My husband has gone,
Silence of a closed door
Grates my ears and hair
Like a swinging chapel bell.
No one else can hear the beckoning
Inside the walls of this empty house,
Our room still smelling
Of the earth in his shoes.
I am useless in my petticoats,
Raccoon-eyed and ready
To throw myself against
The soft, beating sweat lodge
Of last summer’s lover.
I long to sink the brown
Of my wanderlust toes
Into the sand of some other world.
In the next room a child cries,
She is otherworldly but she is mine,
Open ‘o’ of her lips
calling into the clouds of my white noise
like the slow pull of winter’s frustration.
I will go to her, her hair smelling of fruit
And tiny hands clutching the collars
Of invisible ghosts that haunt our hallways.
Late afternoon will fade into me,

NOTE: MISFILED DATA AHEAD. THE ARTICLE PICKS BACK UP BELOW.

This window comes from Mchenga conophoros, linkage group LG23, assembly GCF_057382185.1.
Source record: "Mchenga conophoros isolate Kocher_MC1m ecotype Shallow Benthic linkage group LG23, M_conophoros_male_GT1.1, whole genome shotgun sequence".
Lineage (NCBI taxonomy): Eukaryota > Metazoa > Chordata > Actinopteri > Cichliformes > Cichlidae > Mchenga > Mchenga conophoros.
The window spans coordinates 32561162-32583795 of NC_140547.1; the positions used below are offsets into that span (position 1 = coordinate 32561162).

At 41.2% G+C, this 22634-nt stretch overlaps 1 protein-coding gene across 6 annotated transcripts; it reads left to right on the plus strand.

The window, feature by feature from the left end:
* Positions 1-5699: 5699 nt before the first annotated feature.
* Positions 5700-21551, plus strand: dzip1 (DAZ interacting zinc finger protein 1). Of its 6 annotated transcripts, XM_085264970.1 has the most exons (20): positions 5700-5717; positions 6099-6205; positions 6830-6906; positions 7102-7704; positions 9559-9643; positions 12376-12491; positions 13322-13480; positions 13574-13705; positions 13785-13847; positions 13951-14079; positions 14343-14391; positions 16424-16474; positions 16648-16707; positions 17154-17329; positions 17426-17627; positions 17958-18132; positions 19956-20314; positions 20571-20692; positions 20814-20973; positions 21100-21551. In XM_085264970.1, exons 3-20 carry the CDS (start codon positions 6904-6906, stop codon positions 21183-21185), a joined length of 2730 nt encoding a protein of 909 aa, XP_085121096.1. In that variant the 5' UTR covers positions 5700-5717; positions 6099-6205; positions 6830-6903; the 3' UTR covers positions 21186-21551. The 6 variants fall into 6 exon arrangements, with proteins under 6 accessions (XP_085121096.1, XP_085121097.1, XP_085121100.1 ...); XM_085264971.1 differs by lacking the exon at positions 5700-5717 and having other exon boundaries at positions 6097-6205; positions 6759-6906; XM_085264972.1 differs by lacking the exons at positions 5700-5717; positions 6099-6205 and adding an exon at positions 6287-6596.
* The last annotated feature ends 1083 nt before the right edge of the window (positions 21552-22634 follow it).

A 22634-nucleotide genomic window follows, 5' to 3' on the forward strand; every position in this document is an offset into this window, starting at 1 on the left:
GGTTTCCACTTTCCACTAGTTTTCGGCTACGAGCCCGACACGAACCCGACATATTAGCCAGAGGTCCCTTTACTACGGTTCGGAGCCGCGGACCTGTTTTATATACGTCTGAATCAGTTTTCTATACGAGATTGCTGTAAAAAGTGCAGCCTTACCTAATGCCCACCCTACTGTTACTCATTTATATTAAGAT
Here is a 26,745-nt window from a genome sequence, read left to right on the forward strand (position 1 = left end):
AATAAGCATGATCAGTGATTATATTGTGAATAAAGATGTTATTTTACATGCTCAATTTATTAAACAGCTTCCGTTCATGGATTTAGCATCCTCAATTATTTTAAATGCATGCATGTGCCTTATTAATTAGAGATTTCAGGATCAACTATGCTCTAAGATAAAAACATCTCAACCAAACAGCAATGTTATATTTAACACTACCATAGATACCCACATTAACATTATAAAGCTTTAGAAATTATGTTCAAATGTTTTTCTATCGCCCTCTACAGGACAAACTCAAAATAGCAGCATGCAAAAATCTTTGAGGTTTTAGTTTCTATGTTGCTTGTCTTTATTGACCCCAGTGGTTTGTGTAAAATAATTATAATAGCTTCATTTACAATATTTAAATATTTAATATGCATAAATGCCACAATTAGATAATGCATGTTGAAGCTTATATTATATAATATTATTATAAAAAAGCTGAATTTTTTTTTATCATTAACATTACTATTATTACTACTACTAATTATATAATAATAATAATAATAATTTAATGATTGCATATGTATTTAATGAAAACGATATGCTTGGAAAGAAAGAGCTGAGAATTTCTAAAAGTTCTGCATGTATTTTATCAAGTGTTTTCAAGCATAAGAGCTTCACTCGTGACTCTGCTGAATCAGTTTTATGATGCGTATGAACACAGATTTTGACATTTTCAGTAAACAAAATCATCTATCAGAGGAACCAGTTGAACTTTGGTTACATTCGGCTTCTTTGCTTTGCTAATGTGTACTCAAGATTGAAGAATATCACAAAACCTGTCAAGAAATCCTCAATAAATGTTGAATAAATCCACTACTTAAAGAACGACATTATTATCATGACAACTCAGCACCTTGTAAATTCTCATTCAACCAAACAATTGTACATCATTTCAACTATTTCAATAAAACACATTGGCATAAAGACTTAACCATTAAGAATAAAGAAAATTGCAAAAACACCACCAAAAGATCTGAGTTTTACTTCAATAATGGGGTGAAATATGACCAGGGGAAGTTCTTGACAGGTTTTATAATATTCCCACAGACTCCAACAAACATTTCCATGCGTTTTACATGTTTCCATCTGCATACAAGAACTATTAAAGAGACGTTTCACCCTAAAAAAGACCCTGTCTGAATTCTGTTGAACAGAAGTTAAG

Looking like tossed leaves and the hungry,
Coffee spilled across my chest
Like a brown-stained sundress.
I will not notice,
I will be writing, each fingertip
Pressed to the typewriter like a tiny pearl,
Cigarette dangling from my lips,
I’ll languish beneath the silver cloud tufts
They say will kill me, though it doesn’t.
Time is useless to me, though everyone
Seems hard-pressed to utilize the clock-ticks.
I do not need them, I do not need anything.
For between the damaged goods
Of my chest cavity,
I gather my bitter pills at the doctors will,
Arthritic-ticks of my poking ribs man-handling
The mechanism of an invisible death clock,
awaiting me to strum it with my fingers.
***This poem was written from a prompt at We Write Poems. The idea was to write in the view-point of Anne Sexton.